In a little-noticed passage Friday, the New York Times reported that Rep. Joe Sestak was not eligible for a place on the President’s Intelligence Advisory Board, the job he was reportedly offered by former President Bill Clinton. And indeed a look at the Board’s website reveals this restriction:
The Board consists of not more than 16 members appointed by the President from among individuals who are not employed by the Federal Government. Members are distinguished citizens selected from the national security, political, academic, and private sectors.
As a sitting member of Congress, Sestak was not eligible for the job. And since the White House intended for Sestak to remain in his House seat, he would not have been eligible for the board after this November’s elections, provided he was re-elected to the House.
The statement from White House counsel Robert Bauer did not specifically mention the intelligence board, but speaking to reporters Friday, Sestak said of his conversation with Clinton, “At the time, I heard the words ‘presidential board,’ and that’s all I heard…I heard ‘presidential board,’ and I think it was intel.” In addition, the Times reported that “people briefed on the matter said one option was an appointment” to the intelligence board. But the White House could not legally have placed Sestak on the board.
Did the White House not know that? The apparent contradiction is sure to create more questions from Republicans who want an independent investigation of the affair. Why would the White House — normally pretty careful in such matters — offer Sestak a job he couldn’t take? Were there in fact other offers made to Sestak? So far, there has been little discussion of the fact that the Bauer statement said “options for executive branch service were raised with [Sestak].” The plural “options” certainly suggests that more than one job was presented to Sestak, but Sestak himself says his conversation with Clinton was very brief — less than one minute. Whatever the case, if the White House intended Bauer’s statement to put the Sestak issue to rest, it was probably mistaken.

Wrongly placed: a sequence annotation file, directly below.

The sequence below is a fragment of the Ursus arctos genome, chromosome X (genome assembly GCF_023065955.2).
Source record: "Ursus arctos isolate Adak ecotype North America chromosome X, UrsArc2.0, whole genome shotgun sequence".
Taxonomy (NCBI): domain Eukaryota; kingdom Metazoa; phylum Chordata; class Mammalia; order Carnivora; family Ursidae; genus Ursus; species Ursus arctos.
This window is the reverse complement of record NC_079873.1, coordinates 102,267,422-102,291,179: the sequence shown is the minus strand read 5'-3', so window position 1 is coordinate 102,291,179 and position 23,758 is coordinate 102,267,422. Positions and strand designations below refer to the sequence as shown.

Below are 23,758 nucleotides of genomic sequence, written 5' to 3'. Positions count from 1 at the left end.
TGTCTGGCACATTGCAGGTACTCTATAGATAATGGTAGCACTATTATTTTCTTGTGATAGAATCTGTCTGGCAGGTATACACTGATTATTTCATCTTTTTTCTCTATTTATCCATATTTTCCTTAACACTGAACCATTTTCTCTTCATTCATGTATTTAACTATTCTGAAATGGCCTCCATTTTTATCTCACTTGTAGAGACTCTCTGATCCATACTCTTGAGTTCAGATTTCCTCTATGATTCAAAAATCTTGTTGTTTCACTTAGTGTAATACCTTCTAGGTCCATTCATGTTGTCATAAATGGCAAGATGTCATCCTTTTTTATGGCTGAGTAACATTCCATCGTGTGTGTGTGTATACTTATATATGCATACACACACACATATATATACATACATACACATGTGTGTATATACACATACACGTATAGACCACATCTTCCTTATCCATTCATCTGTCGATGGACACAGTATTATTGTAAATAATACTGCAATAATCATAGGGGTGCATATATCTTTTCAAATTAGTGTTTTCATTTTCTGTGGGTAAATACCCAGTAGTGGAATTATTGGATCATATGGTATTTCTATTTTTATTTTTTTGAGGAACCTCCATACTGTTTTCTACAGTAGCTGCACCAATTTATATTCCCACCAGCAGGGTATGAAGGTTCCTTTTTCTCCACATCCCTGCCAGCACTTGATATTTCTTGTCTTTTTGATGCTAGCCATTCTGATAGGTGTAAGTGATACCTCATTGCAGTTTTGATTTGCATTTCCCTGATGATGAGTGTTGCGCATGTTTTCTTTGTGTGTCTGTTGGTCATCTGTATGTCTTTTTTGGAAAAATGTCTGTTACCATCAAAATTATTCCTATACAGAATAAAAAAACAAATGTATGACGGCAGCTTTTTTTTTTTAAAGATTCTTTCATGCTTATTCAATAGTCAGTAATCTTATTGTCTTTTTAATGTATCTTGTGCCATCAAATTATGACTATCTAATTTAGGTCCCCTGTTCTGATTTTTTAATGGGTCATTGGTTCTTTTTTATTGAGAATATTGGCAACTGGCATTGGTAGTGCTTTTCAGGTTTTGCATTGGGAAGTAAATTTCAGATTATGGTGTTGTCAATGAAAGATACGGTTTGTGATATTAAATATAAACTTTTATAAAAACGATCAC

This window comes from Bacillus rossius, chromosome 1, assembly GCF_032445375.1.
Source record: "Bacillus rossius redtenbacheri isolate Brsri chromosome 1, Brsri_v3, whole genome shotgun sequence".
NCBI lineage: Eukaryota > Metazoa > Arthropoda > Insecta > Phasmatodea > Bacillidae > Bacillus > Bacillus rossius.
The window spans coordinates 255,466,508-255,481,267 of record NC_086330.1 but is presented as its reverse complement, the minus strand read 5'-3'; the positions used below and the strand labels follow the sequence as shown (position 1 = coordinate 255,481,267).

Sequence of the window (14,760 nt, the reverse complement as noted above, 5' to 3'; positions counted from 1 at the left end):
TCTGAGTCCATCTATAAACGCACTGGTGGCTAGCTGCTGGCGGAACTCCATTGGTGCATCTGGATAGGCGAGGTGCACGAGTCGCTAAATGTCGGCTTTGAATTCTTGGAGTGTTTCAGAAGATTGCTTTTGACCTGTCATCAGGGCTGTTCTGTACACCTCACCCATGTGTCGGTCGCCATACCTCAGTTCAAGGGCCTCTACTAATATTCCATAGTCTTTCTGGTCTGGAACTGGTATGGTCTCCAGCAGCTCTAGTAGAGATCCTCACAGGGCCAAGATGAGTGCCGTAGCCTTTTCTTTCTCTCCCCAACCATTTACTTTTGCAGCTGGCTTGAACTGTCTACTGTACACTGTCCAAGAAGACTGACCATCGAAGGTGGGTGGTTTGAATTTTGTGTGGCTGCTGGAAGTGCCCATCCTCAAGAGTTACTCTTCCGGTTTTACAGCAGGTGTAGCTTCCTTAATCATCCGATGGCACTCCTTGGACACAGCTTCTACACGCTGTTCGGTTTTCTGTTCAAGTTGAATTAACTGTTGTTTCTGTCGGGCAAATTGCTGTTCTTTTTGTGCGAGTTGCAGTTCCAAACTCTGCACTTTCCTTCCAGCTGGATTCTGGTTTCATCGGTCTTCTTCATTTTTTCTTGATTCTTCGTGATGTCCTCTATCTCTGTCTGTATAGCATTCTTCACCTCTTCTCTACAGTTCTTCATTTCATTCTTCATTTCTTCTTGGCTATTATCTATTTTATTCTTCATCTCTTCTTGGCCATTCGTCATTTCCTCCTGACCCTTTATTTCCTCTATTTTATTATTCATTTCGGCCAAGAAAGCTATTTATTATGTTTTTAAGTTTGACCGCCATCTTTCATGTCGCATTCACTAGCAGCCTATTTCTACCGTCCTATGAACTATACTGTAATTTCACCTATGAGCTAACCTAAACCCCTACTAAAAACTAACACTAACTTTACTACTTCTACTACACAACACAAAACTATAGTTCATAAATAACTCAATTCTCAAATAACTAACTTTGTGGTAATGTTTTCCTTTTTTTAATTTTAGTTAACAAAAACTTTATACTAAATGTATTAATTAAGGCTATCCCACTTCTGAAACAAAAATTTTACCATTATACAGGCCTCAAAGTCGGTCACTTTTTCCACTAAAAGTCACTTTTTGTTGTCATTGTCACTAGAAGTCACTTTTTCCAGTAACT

UPDATE: A spokesman for Rep. Darrell Issa, who is pursuing the Sestak matter in his role as ranking Republican on the House Committee on Oversight and Government Reform, sends the following reaction:
Are we to believe that Rahm Emanuel, a former Member of Congress himself, dispatched President Clinton to maneuver Admiral Sestak out of the Senate Primary by dispatching him with an unpaid appointment that Congressman Sestak couldn’t even accept if he wanted to? What’s more likely, that two of the most politically sophisticated people in American political history didn’t do their due diligence or that the narrative told by the White House is a not-so-brilliant work of fiction?
In addition, a spokesman for Rep. Lamar Smith, ranking Republican on the House Judiciary Committee, who on Friday asked FBI director Robert Mueller to investigate the Sestak matter, says:
This is just another strike against the Administration’s story. Why bring in a big gun, like former President Clinton, to offer a meager job to Sestak that he wasn’t even eligible to accept? Either the administration is completely incompetent or there is a cover up. That’s why I’ve called for the FBI to get involved. We’re clearly not going to get a straight story from Sestak or the White House without an official investigation.